GCC production totaled 456,000 tons, down from 469,000 tons in August but up from the 437,000 tons produced in September 2018.

Production in eastern and central Europe totaled 344,000, down from 356,000 tons, but up from the 332,000 tons produced in September 2018.

Western European production totaled 276,000 tons, down from 286,000 tons in August and the 312,000 tons produced in September 2018.

In terms of prices, LME three-month aluminum is down 2.86% over the last month, down to $1,731/mt.

“LME aluminum prices weakened in September, despite looking stronger early on in the month,” MetalMiner’s Belinda Fuller explained earlier this month. “Less robust manufacturing and economic indicators hurt some industrial metal prices this month, including aluminum. The stronger U.S. dollar also resulted in weaker prices.

“LME prices look close to possibly dropping below yet another critical price level, $1,700/mt, after clearly breaking the $1,800/mt support level since last month.”

Chinese aluminum prices have also been on the decline of late. SHFE primary cash aluminum recently fell to 13,960 CNY per ton, down from 14,280 CNY per ton a month ago, according to MetalMiner IndX data.

LME prices have picked up slightly in recent days, but not substantially. With Chinese production now posting monthly declines for two straight months, it remains to be seen if that supply-side activity will have a supportive impact on prices.

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So far, that doesn’t seem to be the case.

Of course, the demand picture must also be figured into any industrial metal’s forecast. The IMF recently downgraded its 2019 global growth forecast to 3%, its lowest level since the financial crisis — an ill omen for demand of a wide range of goods, including industrial metals.

Automotive demand for aluminum — among other metals — is a large source of the metal’s overall demand. As the IMF’s World Economic Outlook released this month notes, a slowdown in No. 1 automotive market China has weighed on aluminum prices.

Referring to the period between February and August of this year, the IMF noted, “The price of aluminum fell by 6.6 percent because of overcapacity in China and weakening demand from the vehicle market there.”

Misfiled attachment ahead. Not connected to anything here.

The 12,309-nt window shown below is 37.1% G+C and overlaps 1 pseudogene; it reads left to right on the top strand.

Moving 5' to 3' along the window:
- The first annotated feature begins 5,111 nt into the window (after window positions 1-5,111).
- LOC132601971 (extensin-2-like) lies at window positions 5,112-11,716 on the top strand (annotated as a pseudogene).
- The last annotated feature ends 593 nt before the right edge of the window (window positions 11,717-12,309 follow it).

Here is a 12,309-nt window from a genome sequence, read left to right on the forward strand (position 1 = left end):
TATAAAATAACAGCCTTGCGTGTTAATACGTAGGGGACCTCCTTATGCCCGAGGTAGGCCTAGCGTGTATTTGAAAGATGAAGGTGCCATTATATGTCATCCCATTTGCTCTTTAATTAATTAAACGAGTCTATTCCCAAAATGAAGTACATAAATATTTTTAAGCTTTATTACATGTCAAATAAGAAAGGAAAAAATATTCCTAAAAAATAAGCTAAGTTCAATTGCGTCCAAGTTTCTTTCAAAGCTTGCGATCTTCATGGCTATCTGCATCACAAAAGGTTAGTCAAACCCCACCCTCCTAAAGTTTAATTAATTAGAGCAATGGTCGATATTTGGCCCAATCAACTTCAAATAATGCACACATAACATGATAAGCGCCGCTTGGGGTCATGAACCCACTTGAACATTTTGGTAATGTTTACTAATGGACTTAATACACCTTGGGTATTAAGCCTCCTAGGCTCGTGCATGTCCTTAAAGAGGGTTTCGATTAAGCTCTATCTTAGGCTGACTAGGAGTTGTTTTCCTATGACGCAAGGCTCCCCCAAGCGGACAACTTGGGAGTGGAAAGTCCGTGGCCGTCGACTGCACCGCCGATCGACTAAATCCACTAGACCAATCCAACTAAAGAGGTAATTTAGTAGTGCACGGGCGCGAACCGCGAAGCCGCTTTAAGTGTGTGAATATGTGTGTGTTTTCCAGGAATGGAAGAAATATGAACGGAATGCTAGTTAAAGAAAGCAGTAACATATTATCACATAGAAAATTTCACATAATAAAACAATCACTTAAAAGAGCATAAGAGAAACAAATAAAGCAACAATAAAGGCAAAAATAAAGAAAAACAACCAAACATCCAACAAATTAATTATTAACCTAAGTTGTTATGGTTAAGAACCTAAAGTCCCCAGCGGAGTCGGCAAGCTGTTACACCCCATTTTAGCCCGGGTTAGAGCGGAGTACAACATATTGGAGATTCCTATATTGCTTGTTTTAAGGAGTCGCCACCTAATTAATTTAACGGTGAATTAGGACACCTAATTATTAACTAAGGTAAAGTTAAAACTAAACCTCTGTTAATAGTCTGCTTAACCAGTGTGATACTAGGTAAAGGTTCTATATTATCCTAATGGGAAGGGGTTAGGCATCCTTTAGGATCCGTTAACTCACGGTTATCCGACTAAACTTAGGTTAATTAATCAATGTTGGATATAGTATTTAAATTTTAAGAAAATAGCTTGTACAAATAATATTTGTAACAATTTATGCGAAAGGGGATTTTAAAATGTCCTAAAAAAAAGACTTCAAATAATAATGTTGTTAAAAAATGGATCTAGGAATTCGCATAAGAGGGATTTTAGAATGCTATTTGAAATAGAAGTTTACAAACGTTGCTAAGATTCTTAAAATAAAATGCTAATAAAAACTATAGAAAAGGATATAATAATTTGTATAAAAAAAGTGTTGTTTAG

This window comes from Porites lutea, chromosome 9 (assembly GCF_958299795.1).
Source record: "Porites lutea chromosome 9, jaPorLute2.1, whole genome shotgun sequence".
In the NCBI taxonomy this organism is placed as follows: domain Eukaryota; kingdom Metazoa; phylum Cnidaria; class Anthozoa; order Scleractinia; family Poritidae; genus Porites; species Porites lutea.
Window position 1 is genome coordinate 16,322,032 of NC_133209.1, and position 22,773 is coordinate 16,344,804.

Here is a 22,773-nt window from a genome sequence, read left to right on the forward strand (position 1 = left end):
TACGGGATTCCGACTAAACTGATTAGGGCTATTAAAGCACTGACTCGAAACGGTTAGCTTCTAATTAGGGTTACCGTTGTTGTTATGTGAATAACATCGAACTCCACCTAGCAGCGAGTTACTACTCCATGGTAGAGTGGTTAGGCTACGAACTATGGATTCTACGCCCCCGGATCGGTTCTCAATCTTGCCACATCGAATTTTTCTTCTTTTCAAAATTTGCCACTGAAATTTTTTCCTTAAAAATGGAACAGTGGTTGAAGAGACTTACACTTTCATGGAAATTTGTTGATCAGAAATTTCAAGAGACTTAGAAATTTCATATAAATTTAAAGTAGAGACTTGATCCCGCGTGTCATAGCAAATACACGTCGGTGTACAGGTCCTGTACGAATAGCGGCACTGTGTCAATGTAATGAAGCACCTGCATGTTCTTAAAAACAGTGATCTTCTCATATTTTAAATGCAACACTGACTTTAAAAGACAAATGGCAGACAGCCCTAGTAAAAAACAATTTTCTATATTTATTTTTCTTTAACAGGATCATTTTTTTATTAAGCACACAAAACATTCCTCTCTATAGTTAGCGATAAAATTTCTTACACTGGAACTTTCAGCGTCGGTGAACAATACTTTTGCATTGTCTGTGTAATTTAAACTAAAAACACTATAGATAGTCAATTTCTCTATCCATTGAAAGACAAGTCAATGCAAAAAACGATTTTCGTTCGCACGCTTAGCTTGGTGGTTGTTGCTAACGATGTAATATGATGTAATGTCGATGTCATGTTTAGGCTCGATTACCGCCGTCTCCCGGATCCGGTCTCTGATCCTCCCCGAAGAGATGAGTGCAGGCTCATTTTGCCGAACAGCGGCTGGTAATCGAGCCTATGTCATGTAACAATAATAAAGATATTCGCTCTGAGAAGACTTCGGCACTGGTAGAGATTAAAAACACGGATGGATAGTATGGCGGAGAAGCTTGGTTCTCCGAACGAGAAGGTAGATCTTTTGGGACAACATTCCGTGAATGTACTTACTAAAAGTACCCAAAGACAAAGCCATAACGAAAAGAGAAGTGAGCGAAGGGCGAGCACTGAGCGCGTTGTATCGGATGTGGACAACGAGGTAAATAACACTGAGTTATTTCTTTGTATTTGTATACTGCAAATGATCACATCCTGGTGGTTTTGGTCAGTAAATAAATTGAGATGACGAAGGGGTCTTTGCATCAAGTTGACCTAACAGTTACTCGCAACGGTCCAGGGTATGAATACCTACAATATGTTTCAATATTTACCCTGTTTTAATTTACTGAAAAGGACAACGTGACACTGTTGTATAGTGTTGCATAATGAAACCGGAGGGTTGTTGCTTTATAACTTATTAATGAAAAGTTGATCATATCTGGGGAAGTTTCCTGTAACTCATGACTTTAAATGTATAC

The October 2019 Monthly Metals Index (MMI) report is in the books.

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This month, just one of the Monthly Metals Indexes (MMIs) increased, while six declined and three held flat.

Some highlights from this month’s MMIs:

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An interesting article in the Financial Times this week struck a chord with us at MetalMiner where we often debate how we see metals and manufacturing will go. As such, we often try to shoot holes in oft touted but poorly researched “trends” found in the popular media or espoused by politicians.

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One that crops up repeatedly is the inevitability of electric vehicles (EVs) burying the internal combustion engine (ICE), a proposition with which the Financial Times article would agree, it seems.

Anyone reading the mainstream media can be forgiven for thinking EVs are the fastest-growing sector of the automotive market. We are often bombarded with new model launches but, also, the ramifications of this surging demand are painted as an imminent threat to price stability for a host of key battery metals, like lithium, cobalt and nickel, or motor metals, like copper.

Indeed, the only trend said to be supporting copper prices is “surging” EV demand.

As the FT observes, EV numbers are growing.

Worldwide, some 5.1 million EVs were on the roads by the end of 2018, an increase of 2 million from the year before. Global sales of EVs are likely to be between 2.4 million and 2.9 million this year.

EV sales, however, are still being outstripped by growth in fuel-guzzling SUVs.

The between 7 million and 8 million EVs that should be on the road by the end of 2019 represent less than 0.1% of the 1.1 billion cars and other light vehicles that use internal combustion engines. Some 85 million ICE vehicles were sold worldwide in 2018 and, even from this much higher base, SUVs are experiencing rapid growth in outright numbers.

After growth of over 20% a year earlier in the decade, global demand growth for SUVs is now stabilizing — but at a high level of market share.

In the U.S., SUVs account for 45% of new car sales, the Financial Times reports.

But the trend is not limited to the U.S.

In Europe, SUVs take 34% of new sales, in China 42% and in India 23% the article advises, equating to some 25 million to 30 million annual SUV sales worldwide. While some of these may be hybrids, anyone who owns an SUV hybrid will know they are far from fuel efficient; in fact, they rarely even approach the level of fuel efficiency the manufacturers claim in their glossy sales brochures.

The reality is, despite governments and even oil companies pouring millions into infrastructure and commitment from traditional manufacturers — like all product lines having an EV version by 2020 or 50% of the fleet being EV by some future date) — Joe Public is not voting with his or her wallet to buy them. At least, not in enough numbers to drive a meaningful switch to EVs.

Indeed, the statistics suggest the switch is to larger, gas-guzzling SUVs, rather than EVs.

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If that is the case what does that say about metals demand?

It suggests, as far as the automotive market is concerned, it will continue to be driven by steel and aluminum, with support for copper — but not the tsunami of imminent demand for lithium ion batteries, as some have touted.